Democratic presidential candidate Hillary Clinton takes a question from the audience during a town hall campaign stop in Nashua, N.H., July 28, 2015.
Photo by Brian Snyder/Reuters

Clinton campaign spends $2 million on first TV ads


Hillary Clinton’s campaign is spending more than $2 million on its first run of television ads, which will air in the early nominating states of Iowa and New Hampshire for five weeks beginning on Tuesday. 

The two ads — dubbed “Dorothy” and “Family Strong” — both feature Clinton speaking to directly to the camera as she tells the story of her mother, Dorothy, who was abandoned as a child. As Clinton has said in campaign speeches since announcing her second presidential run, her mother’s story helped inspire her to enter public service.

RELATED: Will Joe Biden challenge Hillary Clinton?

“That’s why I’m doing this. That’s why I’ve always done this. For all the Dorothy’s,” Clinton says in the first ad. The second spot, “Family strong,” uses the lens of family policy to tell the story of Clinton’s career from law school through serving as secretary of state. In addition to highlighting her mother, it also emphasizes “a new title: grandma.”

The ads are the part of the Clinton campaign’s attempt to reintroduce one of the most famous women in the world as warmer and more down-to-earth than many may perceive her. During her 2008 bid, her campaign team in contrast tried to present Clinton as a tough-as-nails leader, since they feared Americans were unsure a woman could handle the job of being president.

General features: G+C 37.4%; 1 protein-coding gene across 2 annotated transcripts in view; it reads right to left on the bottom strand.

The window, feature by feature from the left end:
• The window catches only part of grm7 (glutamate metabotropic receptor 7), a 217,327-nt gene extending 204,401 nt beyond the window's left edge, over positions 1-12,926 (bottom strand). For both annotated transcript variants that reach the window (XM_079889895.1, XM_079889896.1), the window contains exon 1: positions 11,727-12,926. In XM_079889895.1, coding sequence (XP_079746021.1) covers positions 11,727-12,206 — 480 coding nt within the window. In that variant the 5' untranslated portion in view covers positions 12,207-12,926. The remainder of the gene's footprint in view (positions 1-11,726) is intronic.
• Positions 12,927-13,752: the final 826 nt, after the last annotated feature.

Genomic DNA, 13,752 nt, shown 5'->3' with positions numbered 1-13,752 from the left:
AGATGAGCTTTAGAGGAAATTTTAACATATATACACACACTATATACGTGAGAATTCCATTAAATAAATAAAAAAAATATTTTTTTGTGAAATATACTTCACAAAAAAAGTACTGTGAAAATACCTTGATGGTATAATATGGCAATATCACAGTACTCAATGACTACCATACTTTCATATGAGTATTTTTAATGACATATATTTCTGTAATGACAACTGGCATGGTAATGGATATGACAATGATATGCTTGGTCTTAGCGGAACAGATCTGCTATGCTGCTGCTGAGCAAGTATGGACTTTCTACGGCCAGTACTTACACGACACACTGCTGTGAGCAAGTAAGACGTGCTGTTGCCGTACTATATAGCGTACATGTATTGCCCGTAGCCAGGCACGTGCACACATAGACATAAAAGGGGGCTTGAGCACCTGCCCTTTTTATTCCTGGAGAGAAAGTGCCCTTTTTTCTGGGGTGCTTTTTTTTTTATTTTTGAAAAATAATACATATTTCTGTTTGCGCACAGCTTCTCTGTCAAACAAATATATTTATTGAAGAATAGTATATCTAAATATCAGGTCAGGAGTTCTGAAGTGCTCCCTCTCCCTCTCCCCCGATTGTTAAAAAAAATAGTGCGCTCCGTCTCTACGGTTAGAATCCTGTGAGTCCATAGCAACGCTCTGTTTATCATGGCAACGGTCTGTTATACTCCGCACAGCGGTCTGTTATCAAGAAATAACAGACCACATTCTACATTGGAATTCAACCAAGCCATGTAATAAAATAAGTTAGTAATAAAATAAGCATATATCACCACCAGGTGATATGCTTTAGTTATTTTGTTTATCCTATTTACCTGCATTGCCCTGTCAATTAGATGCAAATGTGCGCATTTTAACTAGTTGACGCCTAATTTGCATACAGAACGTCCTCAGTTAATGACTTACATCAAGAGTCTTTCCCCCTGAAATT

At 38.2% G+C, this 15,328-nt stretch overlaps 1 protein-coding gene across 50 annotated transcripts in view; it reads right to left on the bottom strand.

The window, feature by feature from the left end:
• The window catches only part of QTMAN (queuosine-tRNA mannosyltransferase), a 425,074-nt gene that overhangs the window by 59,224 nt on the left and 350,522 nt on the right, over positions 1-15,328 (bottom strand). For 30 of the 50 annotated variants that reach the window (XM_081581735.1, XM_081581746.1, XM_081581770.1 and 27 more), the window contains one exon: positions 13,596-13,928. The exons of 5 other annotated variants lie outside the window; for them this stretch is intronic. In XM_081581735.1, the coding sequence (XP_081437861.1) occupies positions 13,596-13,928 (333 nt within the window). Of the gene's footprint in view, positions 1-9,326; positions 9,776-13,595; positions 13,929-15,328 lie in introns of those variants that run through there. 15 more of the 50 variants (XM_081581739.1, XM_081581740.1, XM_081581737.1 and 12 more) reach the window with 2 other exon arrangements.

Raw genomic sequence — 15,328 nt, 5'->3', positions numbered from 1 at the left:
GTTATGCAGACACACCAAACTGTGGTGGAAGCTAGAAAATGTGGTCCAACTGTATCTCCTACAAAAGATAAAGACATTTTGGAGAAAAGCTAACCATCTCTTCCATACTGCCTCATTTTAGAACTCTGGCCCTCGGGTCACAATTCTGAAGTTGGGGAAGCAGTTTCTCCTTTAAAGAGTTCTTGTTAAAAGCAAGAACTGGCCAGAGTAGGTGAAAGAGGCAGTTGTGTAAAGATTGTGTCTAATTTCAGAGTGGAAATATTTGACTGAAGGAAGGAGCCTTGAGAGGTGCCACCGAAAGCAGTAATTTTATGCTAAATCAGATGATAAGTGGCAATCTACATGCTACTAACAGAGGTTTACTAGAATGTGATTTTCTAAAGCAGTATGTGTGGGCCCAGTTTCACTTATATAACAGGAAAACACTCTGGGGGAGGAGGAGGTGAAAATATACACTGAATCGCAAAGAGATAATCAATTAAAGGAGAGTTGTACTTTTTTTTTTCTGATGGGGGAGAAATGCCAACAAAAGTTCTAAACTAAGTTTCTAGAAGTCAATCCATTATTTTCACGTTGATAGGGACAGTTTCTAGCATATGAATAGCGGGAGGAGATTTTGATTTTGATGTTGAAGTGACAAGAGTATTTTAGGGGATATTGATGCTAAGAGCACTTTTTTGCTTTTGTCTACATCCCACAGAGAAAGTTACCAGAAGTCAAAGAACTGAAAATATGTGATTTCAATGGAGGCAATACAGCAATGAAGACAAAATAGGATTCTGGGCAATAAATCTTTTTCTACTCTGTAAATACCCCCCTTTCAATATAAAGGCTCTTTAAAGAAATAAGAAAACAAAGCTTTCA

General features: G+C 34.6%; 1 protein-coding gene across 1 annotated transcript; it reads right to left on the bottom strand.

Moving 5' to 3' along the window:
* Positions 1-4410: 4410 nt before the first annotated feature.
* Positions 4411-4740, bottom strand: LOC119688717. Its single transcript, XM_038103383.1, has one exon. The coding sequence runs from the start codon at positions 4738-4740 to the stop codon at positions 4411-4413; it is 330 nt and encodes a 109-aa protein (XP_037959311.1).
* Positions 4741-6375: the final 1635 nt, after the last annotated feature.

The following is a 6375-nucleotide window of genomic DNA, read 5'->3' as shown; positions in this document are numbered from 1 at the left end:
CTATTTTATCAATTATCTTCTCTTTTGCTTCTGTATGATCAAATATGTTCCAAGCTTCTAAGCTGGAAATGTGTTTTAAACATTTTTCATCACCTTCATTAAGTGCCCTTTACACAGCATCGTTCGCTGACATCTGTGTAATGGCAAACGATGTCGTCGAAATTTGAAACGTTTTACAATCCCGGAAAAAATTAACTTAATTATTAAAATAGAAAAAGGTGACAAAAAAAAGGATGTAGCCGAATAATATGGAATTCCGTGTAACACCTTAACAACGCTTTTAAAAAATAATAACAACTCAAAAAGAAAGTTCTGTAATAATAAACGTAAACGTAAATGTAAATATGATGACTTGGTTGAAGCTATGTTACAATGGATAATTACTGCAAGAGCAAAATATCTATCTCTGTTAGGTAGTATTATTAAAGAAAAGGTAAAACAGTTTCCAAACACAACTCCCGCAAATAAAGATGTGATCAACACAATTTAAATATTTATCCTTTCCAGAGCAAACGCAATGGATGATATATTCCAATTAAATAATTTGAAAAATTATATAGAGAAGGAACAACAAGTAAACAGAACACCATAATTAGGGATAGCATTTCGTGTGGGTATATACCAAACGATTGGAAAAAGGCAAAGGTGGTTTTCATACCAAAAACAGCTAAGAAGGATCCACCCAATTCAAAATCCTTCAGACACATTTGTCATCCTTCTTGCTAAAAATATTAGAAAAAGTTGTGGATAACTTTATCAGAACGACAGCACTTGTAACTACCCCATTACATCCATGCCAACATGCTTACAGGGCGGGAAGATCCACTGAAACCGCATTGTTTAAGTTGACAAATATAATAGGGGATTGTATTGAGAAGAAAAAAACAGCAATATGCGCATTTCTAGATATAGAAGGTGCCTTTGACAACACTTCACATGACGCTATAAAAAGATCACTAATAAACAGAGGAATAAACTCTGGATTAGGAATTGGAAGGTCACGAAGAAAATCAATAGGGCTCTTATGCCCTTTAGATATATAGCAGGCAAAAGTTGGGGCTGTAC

The ads come as polling has shown the public souring on Clinton — her favorability numbers slid and more Americans rated her as untrustworthy. It also comes as Democratic challenger Bernie Sanders has energized huge crowds and come within striking distance of Clinton in some early polls. It’s an opening that some now suspect may entice Vice President Joe Biden to the enter the race.

With her superior resources — Clinton raised $46 million for the Democratic primary in the first three months of her campaign — Clinton can afford to start running ads early and hope to push her favorability numbers back up into positive territory. 

The campaign is spending $1 million behind the ads in each state. In Iowa, the ads will run in Des Moines and Cedar Rapids, the state’s two biggest media markets. To reach New Hampshire, the ads will run in the Boston/Manchester market, as well as Sanders’ hometown of Burlington, Vermont, just over the border.